Even with the spectacular nature of urbanism seen in New Delhi where the speed of planning and construction of the city as a stage moved faster as the event came closer, there were several projects left incomplete. To shroud these areas of “unplanned” environments the DDA developed a new urban apparatus called “view cutters” (as seen above) that would help hide the incomplete realities of the CWG stage. These view cutters were designed as exhibition boards of varied sizes displaying an enthusiasm for the games with sportive slogans and inspiring quotes enacted by the CWG mascot. The boards also displayed a collage of ‘trophies’ owned by the State – ancient heritage monuments, contemporary architecture and priced destinations of tradition and scenic beauty – to its keen international tourists. However, these boards were not billboards projecting images, and advertizing the events over long distances, they were boards often 10-20 feet high placed at ground level hiding heaps of rubble, open drains and most importantly the non-evicted poor! (see below). The view cutters were a new apparatus used to shroud and conceal the dirty and gritty parts of metropolitan Delhi from its foreign visitors (Ghosh, 2010)[xiii] as well as maintain the continuity of the mirage for a ‘fragile yet fantastic environment’. At places where the screens stopped short or the rubble seeped through, the shoddy realities of the city exposed itself to the spectacle. In some neighborhoods, jhuggi dwellers uprooted these temporary screens using them as attractive roofing material to weatherproof their fragile homes (ibid, 2010); adding yet another dimension to the spectacular urbanism of Delhi in 2010.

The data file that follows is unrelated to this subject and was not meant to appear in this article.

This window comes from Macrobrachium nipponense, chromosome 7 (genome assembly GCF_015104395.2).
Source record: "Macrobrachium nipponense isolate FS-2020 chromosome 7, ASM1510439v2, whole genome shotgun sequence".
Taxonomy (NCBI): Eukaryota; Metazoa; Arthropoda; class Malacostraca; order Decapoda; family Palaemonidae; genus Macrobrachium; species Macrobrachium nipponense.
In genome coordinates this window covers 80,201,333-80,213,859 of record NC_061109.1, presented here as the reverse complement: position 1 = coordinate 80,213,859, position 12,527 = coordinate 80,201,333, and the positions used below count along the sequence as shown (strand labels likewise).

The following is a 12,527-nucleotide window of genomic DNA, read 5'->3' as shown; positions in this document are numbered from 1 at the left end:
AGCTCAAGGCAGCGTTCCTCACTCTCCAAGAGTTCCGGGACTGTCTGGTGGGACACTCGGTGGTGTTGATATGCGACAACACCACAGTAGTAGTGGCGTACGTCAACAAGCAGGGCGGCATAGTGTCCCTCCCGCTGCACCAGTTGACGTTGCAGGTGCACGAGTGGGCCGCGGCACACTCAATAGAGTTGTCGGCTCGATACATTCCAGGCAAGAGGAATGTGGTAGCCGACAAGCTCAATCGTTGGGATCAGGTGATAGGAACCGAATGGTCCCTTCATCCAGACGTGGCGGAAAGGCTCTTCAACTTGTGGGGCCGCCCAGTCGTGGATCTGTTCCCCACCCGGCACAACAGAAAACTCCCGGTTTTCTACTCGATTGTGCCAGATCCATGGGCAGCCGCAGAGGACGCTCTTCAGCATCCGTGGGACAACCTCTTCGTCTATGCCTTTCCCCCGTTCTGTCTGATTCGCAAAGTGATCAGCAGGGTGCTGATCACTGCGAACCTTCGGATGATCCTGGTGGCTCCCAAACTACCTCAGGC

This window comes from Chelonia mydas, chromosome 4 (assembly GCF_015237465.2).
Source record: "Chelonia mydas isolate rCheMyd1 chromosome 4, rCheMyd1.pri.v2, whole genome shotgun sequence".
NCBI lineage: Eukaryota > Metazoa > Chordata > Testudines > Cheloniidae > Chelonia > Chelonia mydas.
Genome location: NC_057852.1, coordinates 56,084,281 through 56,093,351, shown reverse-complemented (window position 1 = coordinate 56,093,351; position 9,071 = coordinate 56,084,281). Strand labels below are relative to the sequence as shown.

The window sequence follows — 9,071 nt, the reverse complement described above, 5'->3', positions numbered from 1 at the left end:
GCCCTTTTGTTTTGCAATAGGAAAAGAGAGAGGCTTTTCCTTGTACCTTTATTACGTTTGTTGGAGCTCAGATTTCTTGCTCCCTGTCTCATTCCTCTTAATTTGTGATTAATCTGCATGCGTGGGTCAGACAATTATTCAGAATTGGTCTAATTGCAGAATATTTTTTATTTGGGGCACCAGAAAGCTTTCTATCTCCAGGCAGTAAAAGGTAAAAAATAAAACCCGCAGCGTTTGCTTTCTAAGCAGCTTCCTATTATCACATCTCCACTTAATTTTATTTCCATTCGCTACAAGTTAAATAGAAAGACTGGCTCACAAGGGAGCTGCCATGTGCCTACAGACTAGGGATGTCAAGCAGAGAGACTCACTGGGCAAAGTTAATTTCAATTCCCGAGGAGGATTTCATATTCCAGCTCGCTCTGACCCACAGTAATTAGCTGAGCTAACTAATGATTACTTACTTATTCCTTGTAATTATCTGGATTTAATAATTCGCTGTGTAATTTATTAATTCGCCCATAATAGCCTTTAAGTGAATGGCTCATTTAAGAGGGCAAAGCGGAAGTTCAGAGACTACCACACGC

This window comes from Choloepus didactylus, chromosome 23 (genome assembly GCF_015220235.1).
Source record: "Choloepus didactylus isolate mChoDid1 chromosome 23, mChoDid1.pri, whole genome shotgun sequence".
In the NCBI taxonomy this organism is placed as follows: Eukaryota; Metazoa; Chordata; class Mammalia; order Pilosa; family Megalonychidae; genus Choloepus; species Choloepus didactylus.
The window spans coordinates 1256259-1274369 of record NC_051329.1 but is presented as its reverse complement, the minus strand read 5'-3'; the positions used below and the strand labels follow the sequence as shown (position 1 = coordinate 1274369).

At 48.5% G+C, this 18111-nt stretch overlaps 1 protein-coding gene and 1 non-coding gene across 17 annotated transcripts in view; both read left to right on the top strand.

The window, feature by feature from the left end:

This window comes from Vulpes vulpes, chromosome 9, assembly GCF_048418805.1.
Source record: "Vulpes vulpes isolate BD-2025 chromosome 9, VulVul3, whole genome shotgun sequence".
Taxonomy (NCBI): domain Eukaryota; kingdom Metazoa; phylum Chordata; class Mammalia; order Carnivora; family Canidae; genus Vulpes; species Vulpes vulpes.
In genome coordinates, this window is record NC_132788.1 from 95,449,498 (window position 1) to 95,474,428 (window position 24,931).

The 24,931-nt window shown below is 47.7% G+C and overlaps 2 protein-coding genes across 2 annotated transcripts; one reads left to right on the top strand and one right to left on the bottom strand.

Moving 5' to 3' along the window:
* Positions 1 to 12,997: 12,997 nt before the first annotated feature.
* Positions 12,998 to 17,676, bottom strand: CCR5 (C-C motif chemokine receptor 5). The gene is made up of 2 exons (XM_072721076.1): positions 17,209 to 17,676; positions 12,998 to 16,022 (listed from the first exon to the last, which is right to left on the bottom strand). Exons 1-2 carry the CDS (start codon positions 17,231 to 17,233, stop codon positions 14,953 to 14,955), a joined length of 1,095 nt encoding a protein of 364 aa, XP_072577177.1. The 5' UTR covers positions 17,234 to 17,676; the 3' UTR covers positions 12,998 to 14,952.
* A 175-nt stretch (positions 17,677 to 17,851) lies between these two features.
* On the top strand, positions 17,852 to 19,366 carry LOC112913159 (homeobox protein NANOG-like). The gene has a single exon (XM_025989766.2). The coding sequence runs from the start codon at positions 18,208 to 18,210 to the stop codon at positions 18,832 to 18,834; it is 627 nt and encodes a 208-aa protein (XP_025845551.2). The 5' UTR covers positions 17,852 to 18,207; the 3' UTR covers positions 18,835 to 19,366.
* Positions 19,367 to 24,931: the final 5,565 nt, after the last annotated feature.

[i] Housing and Land Rights Network. (2010b, May 13). Whose wealth? Whose commons? New Delhi, India: South Asia office. Retrieved from http://www.hic-sarp.org/documents/Whose%20Wealth_Whose%20Commons.pdf
[ii] Pandit, A. (2010a, May 14). Commonwealth Games: Spectacular spending. Times of India. Retrieved from http://timesofindia.indiatimes.com/articleshow/5928487.cms
[iii] Bidwai, P. (2010, August 11). The equal and opposite effect. Financial Chronicle. Retrieved from http://www.mydigitalfc.com/knowledge/equal-and-opposite-effect-220
[iv] “Come Out and Play” was the XIX Commonwealth Games slogan widely advertised.
[v] Shera translated as tiger in Hindi is the XIX CWG Mascot.
[vii] Housing and Land Rights Network: Habitat International Coalition (2010a). Urgent Action Appeal (Case IND–FE 130110). New Delhi, India: South Asia office
[viii] Pandit, A. (2010a, May 14). Commonwealth Games: Spectacular spending. Times of India. Retrieved from http://timesofindia.indiatimes.com/articleshow/5928487.cms
[ix] Jhuggi Jhompri Clussters: are clusters of informal dwellings (jhuggis) that are used for residential purposes and are not in conformity with the landuse of Delhi Master Plan.
[xi] Dupont, V. (2008). Slum demolitions in Delhi since the 1990s: An appraisal. Economic and Political Weekly, 43(28), 79—87.
[xii] Baviskar, A. (2002). The politics of the city. Seminar – ‘Shades of Green: A Symposium on the changing contours of Indian environmentalism’ 516 (08:2002), 40—42.
[xiii] Ghosh, J. (2010, October 5). Invisible Indians in incredible India. Monthly Review. Retrieved from http://mrzine.monthlyreview.org/2010/ghosh051010.html